Judges 2; Acts 6; Jeremiah 15; Mark 1
jeremiah 15 provides some of the most haunting insights into the inner life and thought of the prophet Jeremiah:
(1) Jeremiah has been interceding with God on behalf of the covenant people (Jer 14). God tells Jeremiah to stop, that he will not listen (14:11–12). Indeed, he now says that even if Moses and Samuel were to stand before him and intercede for the people, he would not spare them (15:1). Centuries earlier Moses and Samuel had successfully interceded for Israel (Ex. 32:11–14; Num. 14:13–24; Deut. 9:18–20, 25–29; 1 Sam. 7:5–9; 12:19–25)—though it is important to remember that they also secured, in some measure, the willingness of the people to return to the Lord with contrition and renewed obedience. This Jeremiah has not been able to achieve. Now God is telling him that he will not achieve it: the people will go into captivity. The iniquity and idolatry under Manasseh have been the last straw (15:4; see 2 Kings 21:10–15; 23:26; 24:3).
(2) In 15:10, Jeremiah frankly wishes he had never been born. The entire nation “strives and contends” with him. Everyone curses him, not because he has been corrupt in business, but because he faithfully conveys the word of the Lord. The Lord reassures him (15:11–14; the best iron came “from the north,” from the Black Sea area, so this is a way of saying that Israel’s arms would be no match for those of the Babylonians). But that is part of Jeremiah’s anguish. One part of him wants justice, wants retribution for his persecutors (15:15). That same part utterly delights in God’s words (15:16a). Yet on the other hand, his allegiance to God and his words is precisely what isolates him from the people: “I sat alone because your hand was on me and you had filled me with indignation” (15:17b). Some of his most virulent foes were his own relatives (cf. Matt. 10:36). Jeremiah is sometimes tempted to think that it is God who has failed, like an intermittent spring (a wadi, 15:18) that flows at times with life and blessing, and at other times provides nothing.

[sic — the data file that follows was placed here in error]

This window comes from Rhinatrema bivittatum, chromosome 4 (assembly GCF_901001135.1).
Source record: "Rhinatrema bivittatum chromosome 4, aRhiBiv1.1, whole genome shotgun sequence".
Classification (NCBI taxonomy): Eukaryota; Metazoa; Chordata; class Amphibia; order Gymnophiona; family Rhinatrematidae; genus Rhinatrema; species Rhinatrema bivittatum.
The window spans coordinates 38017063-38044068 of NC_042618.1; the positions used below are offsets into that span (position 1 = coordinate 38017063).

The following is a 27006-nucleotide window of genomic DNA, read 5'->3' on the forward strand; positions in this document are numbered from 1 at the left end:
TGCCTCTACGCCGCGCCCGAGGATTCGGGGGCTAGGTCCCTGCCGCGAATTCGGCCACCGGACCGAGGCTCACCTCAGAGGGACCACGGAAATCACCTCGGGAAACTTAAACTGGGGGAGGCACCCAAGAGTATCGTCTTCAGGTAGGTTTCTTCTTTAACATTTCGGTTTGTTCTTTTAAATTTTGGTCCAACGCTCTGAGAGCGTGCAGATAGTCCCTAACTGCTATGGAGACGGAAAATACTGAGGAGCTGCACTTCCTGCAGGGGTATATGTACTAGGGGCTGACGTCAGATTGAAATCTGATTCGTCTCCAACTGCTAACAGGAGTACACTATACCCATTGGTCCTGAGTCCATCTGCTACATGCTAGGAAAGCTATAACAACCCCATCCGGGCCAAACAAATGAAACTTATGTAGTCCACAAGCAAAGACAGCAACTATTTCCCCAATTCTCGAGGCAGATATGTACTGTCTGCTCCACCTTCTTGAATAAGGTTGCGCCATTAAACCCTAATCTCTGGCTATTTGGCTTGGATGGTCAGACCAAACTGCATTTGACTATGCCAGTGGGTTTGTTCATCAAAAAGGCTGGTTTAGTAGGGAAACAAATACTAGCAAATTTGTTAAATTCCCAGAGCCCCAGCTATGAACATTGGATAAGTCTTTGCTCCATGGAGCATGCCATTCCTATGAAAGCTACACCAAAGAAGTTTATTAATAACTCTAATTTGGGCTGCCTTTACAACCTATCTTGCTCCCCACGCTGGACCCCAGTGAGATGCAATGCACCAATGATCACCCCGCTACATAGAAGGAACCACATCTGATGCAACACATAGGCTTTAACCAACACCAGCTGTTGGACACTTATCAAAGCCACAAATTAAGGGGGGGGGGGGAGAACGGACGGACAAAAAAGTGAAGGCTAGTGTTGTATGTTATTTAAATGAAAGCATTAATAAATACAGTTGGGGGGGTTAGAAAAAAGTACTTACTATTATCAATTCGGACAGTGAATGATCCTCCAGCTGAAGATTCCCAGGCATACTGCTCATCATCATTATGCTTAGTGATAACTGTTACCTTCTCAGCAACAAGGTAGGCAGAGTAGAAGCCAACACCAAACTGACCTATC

God’s response (15:19–21) is that if Jeremiah proves utterly faithful in conveying his words, he will continue as God’s spokesman and will be preserved from the evil machinations of his opponents. But one point is nonnegotiable: “Let this people turn to you, but you must not turn to them” (15:19b).
The deep tension between faithfulness to God and alienation from one’s own people is an unvarying constant in the ministry of faithful preachers assigned to a declining culture.
 Carson, D. A. (1998). For the love of God: a daily companion for discovering the riches of God’s Word. (Vol. 2, p. 25). Wheaton, IL: Crossway Books.